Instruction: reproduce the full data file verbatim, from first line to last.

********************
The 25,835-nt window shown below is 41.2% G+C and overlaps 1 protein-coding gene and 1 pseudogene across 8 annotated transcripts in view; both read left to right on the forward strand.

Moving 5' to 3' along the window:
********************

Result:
The 25,835-nt window shown below is 41.2% G+C and overlaps 1 protein-coding gene and 1 pseudogene across 8 annotated transcripts in view; both read left to right on the forward strand.

Moving 5' to 3' along the window: